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United States v. Cervantes

United States Court of Appeals, Tenth Circuit

May 22, 2015

UNITED STATES OF AMERICA, Plaintiff - Appellee,
v.
EZEQUIEL PEREZ CERVANTES, a/k/a Ezequiel Cervantes Perez, Defendant - Appellant

(D.C. No. 4:13-CR-00005-JHP-1). (N.D. Okla.).

For United States of America, Plaintiff - Appellee: Leena Alam, Catherine J. Depew, Allen J. Litchfield, Office of the United States Attorney, Northern District of Oklahoma, Tulsa, OK.

Ezequiel Perez Cervantes, AKA: Ezequiel Cervantes Perez, Defendant - Appellant, Pro se, McRae, GA.

For Ezequiel Perez Cervantes, AKA: Ezequiel Cervantes Perez, Defendant - Appellant: Ryan A. Ray, Norman Wohlgemuth Chandler Jeter, Tulsa, OK.

Before HARTZ, McKAY, and MATHESON, Circuit Judges.

ORDER

Monroe G. McKay, J.

Defendant Ezequiel Perez Cervantes pled guilty to two drug-related counts and two firearm-related counts. At sentencing, Defendant received a significant downward departure under U.S.S.G. § 5K1.1 and was sentenced to a total sentence of 111 months of imprisonment. On appeal, Defendant's appointed counsel seeks to withdraw as counsel pursuant to Anders v. California, 386 U.S. 738, 87 S.Ct. 1396, 18 L.Ed.2d 493 (1967), asserting there are no non-frivolous issues to appeal.

Anders authorizes defense counsel to seek permission to withdraw from representing a client in a direct criminal appeal when counsel has conscientiously examined the case and determined any appeal would be wholly frivolous. Id. at 744. " Under Anders, counsel must submit a brief to the client and the appellate court indicating any potential appealable issues based on the record. The client may then choose to submit arguments to the court." United States v. Calderon, 428 F.3d 928, 930 (10th Cir. 2005) (internal citations omitted).

According to counsel's Anders brief, counsel technically complied with this client-notification requirement by mailing a copy of his brief to Defendant. However, counsel has advised the court that his client does not speak or read English, so Defendant will not be able to understand the English-language brief counsel sent to him. Counsel has also advised us he did not obtain or provide Defendant with a Spanish translation of the Anders brief, due mainly to budgetary constraints. Moreover, because Defendant has been transferred to a prison several states away from counsel's office in Oklahoma, counsel has been unable to meet with Defendant in person in order to explain the substance and purpose of the Anders brief to him. Thus, it appears Defendant has not been given notice in a language he understands regarding the substance of the Anders brief and his right to submit his own arguments to the court. We appreciate counsel's candor in bringing this issue to our attention.

While we have not yet ruled on how an attorney should proceed in an Anders case when his client does not read or understand English, two of our sister circuits have considered this issue. Both concluded that due process requires more than the mailing of a brief or letter written in a language the client does not understand. See United States v. Leyba, 379 F.3d 53, 55-56 (2d Cir. 2004); United States v. Moreno-Torres, 768 F.3d 439, 440-41 (5th Cir. 2014). As the Second Circuit noted in Leyba : " As a general matter, due process imposes a requirement of reasonableness in giving notice." 379 F.3d at 55. Indeed, the Supreme Court has long held that " [a]n elementary and fundamental requirement of due process in any proceeding which is to be accorded finality is notice reasonably calculated, under all the circumstances, to apprise interested parties of the pendency of the action and afford them an opportunity to present their objections." Mullane v. Cent. Hanover Bank & Trust Co., 339 U.S. 306, 314, 70 S.Ct. 652, 94 L.Ed. 865 (1950).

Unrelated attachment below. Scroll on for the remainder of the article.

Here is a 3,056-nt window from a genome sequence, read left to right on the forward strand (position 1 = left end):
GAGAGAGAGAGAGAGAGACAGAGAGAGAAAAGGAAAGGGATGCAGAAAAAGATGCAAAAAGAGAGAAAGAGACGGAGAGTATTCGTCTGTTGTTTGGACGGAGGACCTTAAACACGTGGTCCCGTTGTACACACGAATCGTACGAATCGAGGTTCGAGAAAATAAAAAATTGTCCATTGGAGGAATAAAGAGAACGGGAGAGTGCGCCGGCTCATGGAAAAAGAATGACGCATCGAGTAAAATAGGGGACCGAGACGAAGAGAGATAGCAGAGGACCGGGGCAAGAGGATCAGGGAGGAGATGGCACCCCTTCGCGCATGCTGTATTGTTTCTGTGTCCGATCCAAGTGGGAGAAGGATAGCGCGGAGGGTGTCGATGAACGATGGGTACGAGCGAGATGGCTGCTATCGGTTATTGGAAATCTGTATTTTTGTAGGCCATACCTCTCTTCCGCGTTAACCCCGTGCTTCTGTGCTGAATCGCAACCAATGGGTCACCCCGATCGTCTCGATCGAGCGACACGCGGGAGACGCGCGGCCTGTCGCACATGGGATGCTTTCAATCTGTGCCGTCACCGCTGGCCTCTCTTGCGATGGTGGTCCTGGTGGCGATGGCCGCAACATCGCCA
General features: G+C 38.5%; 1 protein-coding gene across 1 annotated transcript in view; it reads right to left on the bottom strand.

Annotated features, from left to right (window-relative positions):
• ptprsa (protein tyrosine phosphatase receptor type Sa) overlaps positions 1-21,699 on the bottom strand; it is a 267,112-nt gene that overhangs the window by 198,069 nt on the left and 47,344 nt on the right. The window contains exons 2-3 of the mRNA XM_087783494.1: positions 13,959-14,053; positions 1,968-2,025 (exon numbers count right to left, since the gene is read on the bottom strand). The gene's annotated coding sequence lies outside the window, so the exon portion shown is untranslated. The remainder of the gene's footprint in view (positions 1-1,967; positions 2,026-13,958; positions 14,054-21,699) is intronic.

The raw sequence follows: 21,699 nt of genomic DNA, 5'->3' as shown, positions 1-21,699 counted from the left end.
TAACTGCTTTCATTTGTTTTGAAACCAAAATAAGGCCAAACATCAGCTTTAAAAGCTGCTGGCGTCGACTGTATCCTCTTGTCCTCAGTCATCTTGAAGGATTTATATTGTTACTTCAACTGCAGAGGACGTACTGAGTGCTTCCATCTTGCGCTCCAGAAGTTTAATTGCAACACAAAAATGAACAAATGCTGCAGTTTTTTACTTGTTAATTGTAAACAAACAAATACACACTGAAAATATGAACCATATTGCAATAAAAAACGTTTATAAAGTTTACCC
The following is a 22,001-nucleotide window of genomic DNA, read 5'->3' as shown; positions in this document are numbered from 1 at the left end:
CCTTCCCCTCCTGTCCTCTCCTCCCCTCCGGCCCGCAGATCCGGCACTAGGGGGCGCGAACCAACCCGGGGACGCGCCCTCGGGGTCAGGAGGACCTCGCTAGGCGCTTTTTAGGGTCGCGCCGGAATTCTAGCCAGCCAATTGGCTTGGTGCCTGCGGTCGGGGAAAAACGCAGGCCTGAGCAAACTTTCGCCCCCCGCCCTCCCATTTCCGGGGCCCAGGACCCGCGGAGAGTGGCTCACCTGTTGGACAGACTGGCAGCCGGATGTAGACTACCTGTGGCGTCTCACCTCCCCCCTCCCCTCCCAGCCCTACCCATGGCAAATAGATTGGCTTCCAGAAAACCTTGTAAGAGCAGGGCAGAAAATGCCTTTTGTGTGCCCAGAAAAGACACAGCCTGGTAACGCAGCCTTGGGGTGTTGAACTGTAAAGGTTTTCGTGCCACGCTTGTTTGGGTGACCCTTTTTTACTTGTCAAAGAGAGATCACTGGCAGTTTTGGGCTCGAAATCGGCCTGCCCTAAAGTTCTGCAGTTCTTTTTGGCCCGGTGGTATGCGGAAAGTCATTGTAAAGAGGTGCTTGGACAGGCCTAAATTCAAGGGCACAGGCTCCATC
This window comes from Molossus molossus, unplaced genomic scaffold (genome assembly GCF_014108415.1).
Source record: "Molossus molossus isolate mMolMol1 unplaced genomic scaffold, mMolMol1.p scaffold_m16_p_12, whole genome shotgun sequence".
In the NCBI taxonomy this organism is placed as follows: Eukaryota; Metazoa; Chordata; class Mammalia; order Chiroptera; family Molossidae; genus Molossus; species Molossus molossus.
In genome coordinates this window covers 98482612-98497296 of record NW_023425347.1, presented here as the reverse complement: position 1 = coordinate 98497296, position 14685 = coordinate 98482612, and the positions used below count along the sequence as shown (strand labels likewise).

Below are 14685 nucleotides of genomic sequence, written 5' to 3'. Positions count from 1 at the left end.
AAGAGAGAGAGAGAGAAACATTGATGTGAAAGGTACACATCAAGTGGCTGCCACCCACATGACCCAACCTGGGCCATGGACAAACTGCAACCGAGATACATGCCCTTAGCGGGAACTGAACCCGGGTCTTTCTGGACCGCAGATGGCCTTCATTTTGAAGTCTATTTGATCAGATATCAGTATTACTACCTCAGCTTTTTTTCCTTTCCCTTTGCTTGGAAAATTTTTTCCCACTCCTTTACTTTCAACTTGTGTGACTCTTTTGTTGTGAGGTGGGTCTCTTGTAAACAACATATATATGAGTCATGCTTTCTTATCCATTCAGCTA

We agree with our sister circuits that defense counsel does not provide " notice . . . of such nature as reasonably to convey the required information," id., by sending only an English-language legal brief to a client who counsel knows does not read or understand English. Due process requires more before we can rule on an Anders brief that will potentially result in the dismissal of the defendant's appeal.

Our sister circuits have concluded that due process is satisfied if counsel communicates to the defendant, in a language the defendant understands, the substance of the Anders brief and the defendant's rights under Anders. We agree with this analysis, and we are persuaded the approach taken by these courts provides for sufficient notice to satisfy due process without putting too great a burden on defense counsel or the court. We accordingly adopt the approach articulated in Leyba and Moreno-Torres.[1] Like our sister circuits, we will not require counsel to provide a non-English-speaking client with a translated copy of his Anders brief. However, when counsel knows that a client does not read or understand English:

[a]t a minimum, counsel should make reasonable efforts to contact the defendant in person or by telephone, with the aid of an interpreter if necessary, to explain to the defendant the substance of counsel's Anders brief, the defendant's right to oppose it . .., and the likelihood that the brief could result in dismissal of the appeal. Of course, ...

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